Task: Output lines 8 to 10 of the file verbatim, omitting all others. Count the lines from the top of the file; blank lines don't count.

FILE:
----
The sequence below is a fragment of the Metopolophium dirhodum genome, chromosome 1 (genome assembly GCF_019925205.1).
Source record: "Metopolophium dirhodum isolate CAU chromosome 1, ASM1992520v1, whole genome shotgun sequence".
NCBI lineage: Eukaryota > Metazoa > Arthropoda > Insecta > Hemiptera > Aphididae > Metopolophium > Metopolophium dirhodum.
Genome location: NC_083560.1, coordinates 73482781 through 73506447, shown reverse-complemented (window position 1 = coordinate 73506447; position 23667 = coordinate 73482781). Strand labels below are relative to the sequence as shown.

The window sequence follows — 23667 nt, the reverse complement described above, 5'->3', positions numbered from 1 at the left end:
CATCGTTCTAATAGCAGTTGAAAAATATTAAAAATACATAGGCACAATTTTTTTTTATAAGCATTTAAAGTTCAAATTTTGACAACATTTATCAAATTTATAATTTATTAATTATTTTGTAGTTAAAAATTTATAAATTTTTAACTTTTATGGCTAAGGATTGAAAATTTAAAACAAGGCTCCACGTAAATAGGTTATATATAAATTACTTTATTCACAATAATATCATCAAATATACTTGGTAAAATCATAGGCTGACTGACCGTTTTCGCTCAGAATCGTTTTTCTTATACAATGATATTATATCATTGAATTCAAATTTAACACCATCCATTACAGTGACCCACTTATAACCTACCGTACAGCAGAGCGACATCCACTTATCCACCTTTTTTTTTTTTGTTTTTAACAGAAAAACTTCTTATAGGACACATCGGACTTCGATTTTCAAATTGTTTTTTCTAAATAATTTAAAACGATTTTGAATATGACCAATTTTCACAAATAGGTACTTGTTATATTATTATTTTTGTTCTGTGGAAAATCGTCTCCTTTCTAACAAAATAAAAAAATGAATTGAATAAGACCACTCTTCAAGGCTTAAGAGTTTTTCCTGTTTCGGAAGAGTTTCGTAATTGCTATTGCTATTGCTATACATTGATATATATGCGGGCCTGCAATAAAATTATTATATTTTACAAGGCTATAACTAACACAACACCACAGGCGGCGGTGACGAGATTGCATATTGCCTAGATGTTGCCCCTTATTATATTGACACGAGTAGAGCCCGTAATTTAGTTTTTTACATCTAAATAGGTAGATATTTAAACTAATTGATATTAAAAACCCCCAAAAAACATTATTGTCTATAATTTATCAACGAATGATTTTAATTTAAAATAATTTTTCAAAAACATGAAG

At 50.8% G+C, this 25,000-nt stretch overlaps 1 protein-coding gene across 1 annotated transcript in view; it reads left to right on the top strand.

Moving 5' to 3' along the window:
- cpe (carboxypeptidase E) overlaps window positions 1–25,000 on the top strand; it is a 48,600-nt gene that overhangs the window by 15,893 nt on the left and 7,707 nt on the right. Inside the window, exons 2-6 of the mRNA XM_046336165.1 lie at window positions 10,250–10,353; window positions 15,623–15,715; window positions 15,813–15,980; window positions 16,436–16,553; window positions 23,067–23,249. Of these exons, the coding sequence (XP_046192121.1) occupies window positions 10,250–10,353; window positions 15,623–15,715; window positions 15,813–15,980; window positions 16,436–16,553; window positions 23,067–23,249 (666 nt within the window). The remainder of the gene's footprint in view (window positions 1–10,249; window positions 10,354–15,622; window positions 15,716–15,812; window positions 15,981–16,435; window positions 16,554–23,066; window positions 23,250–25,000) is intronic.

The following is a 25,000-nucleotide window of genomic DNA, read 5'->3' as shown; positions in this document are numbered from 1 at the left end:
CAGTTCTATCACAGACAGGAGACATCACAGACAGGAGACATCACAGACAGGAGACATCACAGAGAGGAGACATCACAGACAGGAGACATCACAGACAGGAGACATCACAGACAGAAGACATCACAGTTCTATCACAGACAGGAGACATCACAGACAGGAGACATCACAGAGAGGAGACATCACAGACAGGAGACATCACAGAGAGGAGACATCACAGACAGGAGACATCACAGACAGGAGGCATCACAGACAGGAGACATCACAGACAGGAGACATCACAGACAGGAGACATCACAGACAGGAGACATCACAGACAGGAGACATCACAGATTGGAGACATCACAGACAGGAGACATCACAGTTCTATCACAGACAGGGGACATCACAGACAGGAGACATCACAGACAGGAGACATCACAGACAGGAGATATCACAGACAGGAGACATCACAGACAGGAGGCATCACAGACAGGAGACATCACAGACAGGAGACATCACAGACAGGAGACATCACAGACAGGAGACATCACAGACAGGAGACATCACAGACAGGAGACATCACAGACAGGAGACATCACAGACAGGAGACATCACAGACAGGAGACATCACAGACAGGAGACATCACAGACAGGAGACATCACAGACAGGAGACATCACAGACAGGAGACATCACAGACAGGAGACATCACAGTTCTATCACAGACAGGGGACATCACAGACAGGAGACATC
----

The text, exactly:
Moving 5' to 3' along the window:
- cpe (carboxypeptidase E) overlaps window positions 1–25,000 on the top strand; it is a 48,600-nt gene that overhangs the window by 15,893 nt on the left and 7,707 nt on the right. Inside the window, exons 2-6 of the mRNA XM_046336165.1 lie at window positions 10,250–10,353; window positions 15,623–15,715; window positions 15,813–15,980; window positions 16,436–16,553; window positions 23,067–23,249. Of these exons, the coding sequence (XP_046192121.1) occupies window positions 10,250–10,353; window positions 15,623–15,715; window positions 15,813–15,980; window positions 16,436–16,553; window positions 23,067–23,249 (666 nt within the window). The remainder of the gene's footprint in view (window positions 1–10,249; window positions 10,354–15,622; window positions 15,716–15,812; window positions 15,981–16,435; window positions 16,554–23,066; window positions 23,250–25,000) is intronic.

The following is a 25,000-nucleotide window of genomic DNA, read 5'->3' as shown; positions in this document are numbered from 1 at the left end: